In a large stew pot, heat:

1/4 cup olive oil

Over medium high heat. Add:

1 medium onion, chopped

1 large or 2 medium celery stalks, chopped

1 large or 3/4 cup of carrot, chopped

2 teaspoons minced garlic

Reduce heat to medium and cook about 5 minutes until vegetables begin to soften. Remove from heat. In a large skillet with high sides, heat over medium high heat:

2 tablespoons olive oil

Add:

1 pound ground turkey

1 pound ground pork

Salt and pepper to taste

Sauté stirring frequently to break up the ground meat until there’s no pink left and any juices have steamed away. Add to the vegetables along with:

28 ounce can of crushed tomatoes

If you choose, like I did, to use dried herbs add them now with the tomato. If you choose to use fresh herbs, add them about 15 minutes before the sauce is ready.

2 tablespoons dried parsley flakes (or 1/4 cup fresh parsley chopped)

1 1/2 tablespoon dried basil (or 8-10 basil leaves chopped)

Stir to combine all ingredients, reduce heat to low simmer, partially cover (in other words leave the lid at an angle so that steam escapes), and cook for at least one hour. I actually left my sauce to cook for almost 2 hours which helps the vegetables break down and integrate into the sauce.

Before serving, stir in 1/4 cup grated cheese*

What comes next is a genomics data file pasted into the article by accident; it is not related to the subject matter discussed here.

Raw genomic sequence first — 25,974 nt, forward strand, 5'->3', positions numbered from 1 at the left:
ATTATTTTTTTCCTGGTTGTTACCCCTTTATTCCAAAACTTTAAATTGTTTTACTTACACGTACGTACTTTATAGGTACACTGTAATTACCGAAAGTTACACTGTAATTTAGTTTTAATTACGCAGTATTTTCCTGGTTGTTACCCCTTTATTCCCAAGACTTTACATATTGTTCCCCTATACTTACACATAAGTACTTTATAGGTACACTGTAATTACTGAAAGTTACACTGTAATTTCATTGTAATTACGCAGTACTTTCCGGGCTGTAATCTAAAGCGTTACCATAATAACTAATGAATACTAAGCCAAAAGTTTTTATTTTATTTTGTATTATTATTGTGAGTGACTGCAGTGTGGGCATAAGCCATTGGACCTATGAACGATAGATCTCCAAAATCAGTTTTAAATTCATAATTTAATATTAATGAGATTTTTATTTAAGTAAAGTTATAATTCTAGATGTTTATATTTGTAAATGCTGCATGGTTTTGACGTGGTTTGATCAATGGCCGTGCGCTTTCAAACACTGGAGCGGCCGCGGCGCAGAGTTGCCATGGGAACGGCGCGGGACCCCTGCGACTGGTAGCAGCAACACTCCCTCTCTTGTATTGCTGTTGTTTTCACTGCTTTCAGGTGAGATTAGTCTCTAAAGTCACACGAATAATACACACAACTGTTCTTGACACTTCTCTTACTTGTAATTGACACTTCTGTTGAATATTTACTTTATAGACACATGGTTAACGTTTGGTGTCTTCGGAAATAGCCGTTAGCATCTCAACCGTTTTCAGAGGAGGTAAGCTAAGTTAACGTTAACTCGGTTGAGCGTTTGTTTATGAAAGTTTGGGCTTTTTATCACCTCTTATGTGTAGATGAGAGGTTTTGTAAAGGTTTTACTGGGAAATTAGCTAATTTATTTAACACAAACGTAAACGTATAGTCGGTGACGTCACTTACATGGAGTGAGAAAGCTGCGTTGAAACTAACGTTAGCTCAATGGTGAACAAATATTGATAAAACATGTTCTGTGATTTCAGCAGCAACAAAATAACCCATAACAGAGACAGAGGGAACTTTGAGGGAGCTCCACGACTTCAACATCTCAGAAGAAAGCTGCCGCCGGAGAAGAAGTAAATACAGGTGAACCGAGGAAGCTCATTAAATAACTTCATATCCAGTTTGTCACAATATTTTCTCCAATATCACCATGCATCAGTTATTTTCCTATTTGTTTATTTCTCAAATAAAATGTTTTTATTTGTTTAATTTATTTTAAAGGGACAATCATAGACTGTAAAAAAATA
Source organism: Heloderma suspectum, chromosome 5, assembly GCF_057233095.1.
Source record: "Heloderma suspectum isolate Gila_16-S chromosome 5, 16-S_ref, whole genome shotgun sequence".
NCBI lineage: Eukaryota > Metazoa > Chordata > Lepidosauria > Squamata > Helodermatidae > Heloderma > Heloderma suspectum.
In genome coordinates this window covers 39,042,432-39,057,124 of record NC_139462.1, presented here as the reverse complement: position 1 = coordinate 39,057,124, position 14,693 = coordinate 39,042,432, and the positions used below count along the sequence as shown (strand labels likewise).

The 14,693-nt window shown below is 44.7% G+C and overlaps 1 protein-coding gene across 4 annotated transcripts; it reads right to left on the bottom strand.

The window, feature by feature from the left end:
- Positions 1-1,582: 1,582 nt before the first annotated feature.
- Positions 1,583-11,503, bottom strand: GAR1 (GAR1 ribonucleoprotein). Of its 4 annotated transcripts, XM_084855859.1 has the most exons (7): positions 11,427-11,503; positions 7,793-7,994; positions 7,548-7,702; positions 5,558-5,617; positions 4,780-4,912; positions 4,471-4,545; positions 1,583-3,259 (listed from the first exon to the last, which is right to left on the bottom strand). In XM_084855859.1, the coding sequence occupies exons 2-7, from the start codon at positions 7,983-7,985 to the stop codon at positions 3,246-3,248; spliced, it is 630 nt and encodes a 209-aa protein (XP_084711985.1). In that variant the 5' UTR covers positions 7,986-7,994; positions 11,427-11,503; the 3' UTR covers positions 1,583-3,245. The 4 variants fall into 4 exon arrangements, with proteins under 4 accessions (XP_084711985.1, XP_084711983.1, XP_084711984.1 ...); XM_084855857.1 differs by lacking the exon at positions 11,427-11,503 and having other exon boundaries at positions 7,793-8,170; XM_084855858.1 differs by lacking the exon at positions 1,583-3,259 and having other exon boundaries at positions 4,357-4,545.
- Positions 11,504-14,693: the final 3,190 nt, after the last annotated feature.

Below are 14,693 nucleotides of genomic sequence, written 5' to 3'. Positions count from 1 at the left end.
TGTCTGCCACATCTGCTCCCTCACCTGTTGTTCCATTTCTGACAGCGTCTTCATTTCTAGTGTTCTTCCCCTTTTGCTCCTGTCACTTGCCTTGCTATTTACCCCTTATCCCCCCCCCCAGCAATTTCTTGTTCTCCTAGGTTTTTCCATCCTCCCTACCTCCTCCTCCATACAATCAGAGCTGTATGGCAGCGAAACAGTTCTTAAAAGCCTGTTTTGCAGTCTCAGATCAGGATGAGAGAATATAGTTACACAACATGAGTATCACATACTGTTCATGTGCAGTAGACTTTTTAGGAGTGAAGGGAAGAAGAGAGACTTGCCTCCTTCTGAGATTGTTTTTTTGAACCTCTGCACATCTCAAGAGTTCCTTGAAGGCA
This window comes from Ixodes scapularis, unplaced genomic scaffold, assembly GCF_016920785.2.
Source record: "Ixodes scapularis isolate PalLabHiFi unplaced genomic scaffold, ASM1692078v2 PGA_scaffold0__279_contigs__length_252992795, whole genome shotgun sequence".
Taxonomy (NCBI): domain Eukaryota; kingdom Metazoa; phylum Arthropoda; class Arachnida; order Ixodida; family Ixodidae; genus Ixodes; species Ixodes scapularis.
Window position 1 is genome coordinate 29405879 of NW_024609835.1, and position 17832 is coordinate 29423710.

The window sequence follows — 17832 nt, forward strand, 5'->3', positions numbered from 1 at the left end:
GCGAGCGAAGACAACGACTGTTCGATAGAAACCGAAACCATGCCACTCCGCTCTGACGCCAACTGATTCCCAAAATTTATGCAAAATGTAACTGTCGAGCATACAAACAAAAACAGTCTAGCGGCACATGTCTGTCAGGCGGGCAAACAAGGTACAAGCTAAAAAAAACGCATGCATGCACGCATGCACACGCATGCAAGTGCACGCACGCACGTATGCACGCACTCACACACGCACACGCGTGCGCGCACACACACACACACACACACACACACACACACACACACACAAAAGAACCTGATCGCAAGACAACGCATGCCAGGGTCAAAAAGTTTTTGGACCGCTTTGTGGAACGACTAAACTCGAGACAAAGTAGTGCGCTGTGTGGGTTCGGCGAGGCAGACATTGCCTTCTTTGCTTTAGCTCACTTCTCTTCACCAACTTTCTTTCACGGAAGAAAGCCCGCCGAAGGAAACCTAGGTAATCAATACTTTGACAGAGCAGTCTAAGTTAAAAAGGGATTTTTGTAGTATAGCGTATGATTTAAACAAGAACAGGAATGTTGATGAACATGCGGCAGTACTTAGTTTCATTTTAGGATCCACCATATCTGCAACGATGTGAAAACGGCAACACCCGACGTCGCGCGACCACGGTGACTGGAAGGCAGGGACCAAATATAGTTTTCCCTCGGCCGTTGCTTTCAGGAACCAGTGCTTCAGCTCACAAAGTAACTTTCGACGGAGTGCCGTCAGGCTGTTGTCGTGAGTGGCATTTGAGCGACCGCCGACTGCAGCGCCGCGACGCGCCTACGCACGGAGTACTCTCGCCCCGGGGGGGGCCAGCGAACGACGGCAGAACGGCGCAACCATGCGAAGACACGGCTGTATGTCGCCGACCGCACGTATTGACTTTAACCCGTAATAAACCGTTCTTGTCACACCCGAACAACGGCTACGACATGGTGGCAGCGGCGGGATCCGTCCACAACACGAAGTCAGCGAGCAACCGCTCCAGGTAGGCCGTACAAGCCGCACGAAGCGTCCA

TIP: I did add 6 ounces of shitake mushrooms, just because I had them on hand and they needed to be used.

*Follow Your Heart makes a parmesan cheese that contains no coconut or nuts of any kind and tastes just like parmesan cheese, at least to me! The traditional recipe calls for grated pecorino Romano cheese.

Paprika Pork Stew

Found a great recipe for a pork stew for a slow cooker. I don’t have a slow cooker since I’m retired and can watch the stove all day when necessary. So you can do this in either a Dutch oven like I did or in your slow cooker. Either way it’s delicious, a little spicy, and can be served with a variety of sides, either mashed potatoes, spaghetti squash, rice, or pasta. It also doesn’t take long to put together, just cooks for 3-4 hours.

You’ll need:

1 tablespoon olive oil

1-2 ounces pancetta or bacon

1-2 pounds pork cubed and most of the fat removed

1 medium onion diced

1 large carrot diced

2-3 stalks of celery diced

1 tablespoon minced garlic

1 teaspoon salt or herbamare

1/2 teaspoon ground black pepper (want it a little spicier, use white pepper)

1 1/2 cups chicken stock

14 ounce can of diced tomatoes (if using 2 pounds of pork, use a large 28 ounce can of diced tomatoes)

2 teaspoons sweet paprika (add more with more meat)

1/8 teaspoon cayenne pepper (optional)

In a large skillet (if you’re going to use a slow cooker) or a Dutch over, heat the olive oil before adding the cubed pork and pancetta (or bacon). Cook, stirring occasionally, until pork is browned. Remove from the pot (to your slow cooker if using one) or just set aside if not.

Add the vegetables to the pot and cook until the onion is translucent before adding the garlic. Put the pork back into the pot, add the stock and the tomatoes, salt, pepper and paprika. (If using a slow cooker, add the vegetables to the cooker once the stock has come to a boil with the vegetables so that the pan is deglazed.) Reduce heat to a simmer and, cover with the lid so that a little steam can escape, and cook for 2-3 hours or until most of the liquid is cooked off. Cook on high in the slow cooker for 3-4 hours. The meat will almost shimmer when the dish is ready.

TIP: I like a lot of vegetables in my stews so I also added 1 cup of sliced mushrooms. I meant to add a cup of frozen peas near the end but it didn’t happen. Green beans would also be fine in this stew.